Press Release

Hubble Finds “Backwards” Spiral Galaxy

By SpaceRef Editor
February 7, 2002
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Astronomers have found a spiral galaxy that may be spinning to the beat
of a different cosmic drummer.

To the surprise of astronomers, the galaxy, called NGC 4622, appears to
be rotating in the opposite direction to what they expected. Pictures
by NASA’s Hubble Space Telescope helped astronomers determine that the
galaxy may be spinning clockwise by showing which side of the galaxy is
closer to Earth. A Hubble telescope photo of the oddball galaxy is this
month’s Hubble Heritage offering. The image shows NGC 4622 and its
outer pair of winding arms full of new stars [shown in blue].

Astronomers are puzzled by the clockwise rotation because of the
direction the outer spiral arms are pointing. Most spiral galaxies have
arms of gas and stars that trail behind as they turn. But this galaxy
has two “leading” outer arms that point toward the direction of the
galaxy’s clockwise rotation. To add to the conundrum, NGC 4622 also
has a “trailing” inner arm that is wrapped around the galaxy in the
opposite direction it is rotating. Based on galaxy simulations, a team
of astronomers had expected that the galaxy was turning

NGC 4622 is a rare example of a spiral galaxy with arms pointing in
opposite directions. What caused this galaxy to behave differently
from most galaxies? Astronomers suspect that NGC 4622 interacted with
another galaxy. Its two outer arms are lopsided, meaning that
something disturbed it. The new Hubble image suggests that NGC 4622
consumed a small companion galaxy. The galaxy’s core provides new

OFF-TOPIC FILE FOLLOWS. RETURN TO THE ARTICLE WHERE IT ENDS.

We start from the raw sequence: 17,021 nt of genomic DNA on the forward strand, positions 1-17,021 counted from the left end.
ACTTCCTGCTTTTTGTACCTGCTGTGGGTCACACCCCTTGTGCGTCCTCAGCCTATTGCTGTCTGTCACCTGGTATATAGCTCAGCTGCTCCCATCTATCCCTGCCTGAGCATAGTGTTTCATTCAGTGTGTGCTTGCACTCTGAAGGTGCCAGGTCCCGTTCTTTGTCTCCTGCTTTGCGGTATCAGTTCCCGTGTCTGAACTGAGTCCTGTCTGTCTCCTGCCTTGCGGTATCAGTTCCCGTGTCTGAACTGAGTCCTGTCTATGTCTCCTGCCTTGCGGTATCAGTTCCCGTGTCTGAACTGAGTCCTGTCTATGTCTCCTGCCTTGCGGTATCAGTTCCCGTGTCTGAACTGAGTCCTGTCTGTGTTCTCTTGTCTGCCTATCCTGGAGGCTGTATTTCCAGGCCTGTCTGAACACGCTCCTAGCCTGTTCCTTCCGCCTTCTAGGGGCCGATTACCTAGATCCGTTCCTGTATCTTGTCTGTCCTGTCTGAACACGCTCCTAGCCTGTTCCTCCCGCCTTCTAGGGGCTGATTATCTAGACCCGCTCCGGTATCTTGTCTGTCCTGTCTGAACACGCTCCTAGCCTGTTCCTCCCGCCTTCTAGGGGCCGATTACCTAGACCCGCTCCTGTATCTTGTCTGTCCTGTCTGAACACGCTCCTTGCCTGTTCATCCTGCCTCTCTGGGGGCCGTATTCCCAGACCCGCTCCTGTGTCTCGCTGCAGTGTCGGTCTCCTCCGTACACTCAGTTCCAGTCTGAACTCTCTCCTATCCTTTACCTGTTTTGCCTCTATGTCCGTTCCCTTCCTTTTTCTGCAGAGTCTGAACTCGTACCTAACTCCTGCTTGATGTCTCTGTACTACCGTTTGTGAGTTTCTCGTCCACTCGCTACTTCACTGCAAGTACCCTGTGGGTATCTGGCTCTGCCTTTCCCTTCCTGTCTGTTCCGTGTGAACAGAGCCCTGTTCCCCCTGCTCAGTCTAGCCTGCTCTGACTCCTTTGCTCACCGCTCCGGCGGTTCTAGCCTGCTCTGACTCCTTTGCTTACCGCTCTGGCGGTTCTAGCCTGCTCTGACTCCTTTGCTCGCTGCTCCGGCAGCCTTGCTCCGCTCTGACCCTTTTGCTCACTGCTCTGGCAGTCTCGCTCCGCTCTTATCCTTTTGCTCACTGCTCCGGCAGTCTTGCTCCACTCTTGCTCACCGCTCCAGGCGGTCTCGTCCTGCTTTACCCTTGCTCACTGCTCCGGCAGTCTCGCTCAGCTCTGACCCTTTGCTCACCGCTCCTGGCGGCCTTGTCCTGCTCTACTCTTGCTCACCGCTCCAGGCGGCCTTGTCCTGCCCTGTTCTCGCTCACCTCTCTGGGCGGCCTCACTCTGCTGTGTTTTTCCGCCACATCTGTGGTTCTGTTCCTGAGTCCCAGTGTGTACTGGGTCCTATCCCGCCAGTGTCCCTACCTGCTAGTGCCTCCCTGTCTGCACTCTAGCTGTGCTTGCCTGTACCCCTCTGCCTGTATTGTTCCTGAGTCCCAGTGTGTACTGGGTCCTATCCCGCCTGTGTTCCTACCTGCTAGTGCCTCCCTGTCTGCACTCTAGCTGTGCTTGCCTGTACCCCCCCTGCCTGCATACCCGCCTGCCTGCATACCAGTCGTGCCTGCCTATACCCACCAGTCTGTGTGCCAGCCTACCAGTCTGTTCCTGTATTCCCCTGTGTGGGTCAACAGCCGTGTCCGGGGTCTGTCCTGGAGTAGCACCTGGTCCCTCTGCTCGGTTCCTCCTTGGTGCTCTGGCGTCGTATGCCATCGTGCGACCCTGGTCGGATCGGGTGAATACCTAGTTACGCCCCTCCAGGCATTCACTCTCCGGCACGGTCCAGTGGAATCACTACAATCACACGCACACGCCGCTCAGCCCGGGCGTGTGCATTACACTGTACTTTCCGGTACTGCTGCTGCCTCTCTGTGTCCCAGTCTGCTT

evidence for a merger between NGC 4622 and a smaller galaxy. This
information could be the key to understanding the unusual leading

Galaxies, which consist of stars, gas, and dust, rotate very slowly.
Our Sun, one of many stars in our Milky Way Galaxy, completes a
circuit around the Milky Way every 250 million years.

NGC 4622 resides 111 million light-years away in the constellation
Centaurus. The pictures were taken in May 2001 with Hubble’s Wide
Field Planetary Camera 2.

The science team, consisting of Ron Buta and Gene Byrd from the
University of Alabama, Tuscaloosa, and Tarsh Freeman of Bevill State
Community College in Alabama, observed NGC 4622 in ultraviolet,
infrared, and blue and green filters. Their composite image and
science findings were presented at the meeting of the American
Astronomical Society in January of 2002.

Image Credit: NASA and the Hubble Heritage Team (STScI/AURA)
Acknowledgment: Dr. Ron Buta (U. Alabama), Dr. Gene Byrd (U. Alabama)
and Tarsh Freeman (Bevill State Community College)

EDITOR’S NOTE #1: For additional information, please contact
Dr. Ron Buta, University of Alabama, Dept. of Physics and Astronomy,
Box 870324, Tuscaloosa, AL 35487-0324, (phone) 205/348-3792, (e-mail) or

Dr. Gene Byrd, University of Alabama, Dept. of Physics and Astronomy,
Box 870324, Tuscaloosa, AL 35487-0324, (phone) 205/348-3793, (e-mail) or

Dr. Keith Noll, Hubble Heritage Team, Space Telescope Science
Institute, 3700 San Martin Drive, Baltimore, MD 21218, (phone)
410-338-1828, (fax) 410-338-4579, (e-mail)

Electronic images and additional information are available at: and and via links in

EDITOR’S NOTE #2: “Picture-Perfect” Web Site Sheds Light on
Hubble’s Colorful Snapshots

Hubble Space Telescope’s beautiful and vividly colorful pictures of
galaxies, planets, and nebulae frequently invite the question “are those
colors real?” That question can now be answered by taking a look at the
making of Hubble images when visiting a new web offering from the Space
Telescope Science Institute’s popular “HubbleSite,” called “Behind The
Pictures.” The new site offers a tour of Hubble’s image factory – an
in-depth look at how the color pictures are actually constructed from
separate black and white photos. “Behind the Pictures” explains how
astronomers use color to enhance the scientific value of Hubble images
to more easily visualize celestial objects that ordinarily would be
invisible to the human eye.

For the full story, visit “Behind the Pictures” at

SpaceRef staff editor.